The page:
Few today have been the primary caregiver to a dying loved one, even though dying at home is on the rise in the United States. Instead, many still die in medical facilities cared for by nursing staff, often alone or with family who fear the dying process and visit minimally. As a result, most people outside of medicine know very little about a dying body.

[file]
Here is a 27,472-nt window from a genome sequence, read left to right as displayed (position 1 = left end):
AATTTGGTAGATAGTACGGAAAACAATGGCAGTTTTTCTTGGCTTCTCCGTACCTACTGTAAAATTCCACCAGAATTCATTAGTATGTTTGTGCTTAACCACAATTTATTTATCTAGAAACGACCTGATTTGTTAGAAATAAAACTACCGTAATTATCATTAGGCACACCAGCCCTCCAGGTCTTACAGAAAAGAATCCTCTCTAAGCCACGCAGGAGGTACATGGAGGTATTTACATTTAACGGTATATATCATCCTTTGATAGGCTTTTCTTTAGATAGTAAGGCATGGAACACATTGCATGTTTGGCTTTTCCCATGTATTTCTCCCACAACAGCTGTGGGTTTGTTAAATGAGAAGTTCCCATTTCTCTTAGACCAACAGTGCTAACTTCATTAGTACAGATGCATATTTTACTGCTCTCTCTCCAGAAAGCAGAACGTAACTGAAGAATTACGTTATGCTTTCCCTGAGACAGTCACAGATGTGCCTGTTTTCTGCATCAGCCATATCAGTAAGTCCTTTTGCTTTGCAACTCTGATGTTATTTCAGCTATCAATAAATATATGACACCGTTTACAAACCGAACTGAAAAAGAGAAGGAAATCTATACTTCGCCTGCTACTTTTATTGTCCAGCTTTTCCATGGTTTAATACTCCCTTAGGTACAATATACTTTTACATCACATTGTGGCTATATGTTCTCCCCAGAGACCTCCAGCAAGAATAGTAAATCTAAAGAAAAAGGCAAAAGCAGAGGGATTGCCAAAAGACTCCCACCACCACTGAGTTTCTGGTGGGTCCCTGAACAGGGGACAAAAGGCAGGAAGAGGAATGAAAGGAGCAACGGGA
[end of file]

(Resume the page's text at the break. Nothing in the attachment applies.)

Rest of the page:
Up to 90 percent of patients with serious, life-limiting illnesses, such as cancer, COPD, and chronic kidney disease, report never discussing their end-of-life wishes with their physicians. Research shows that patients want these discussions but most never initiate the talk—nor do their doctors, whose training focuses on saving lives, not helping people die well.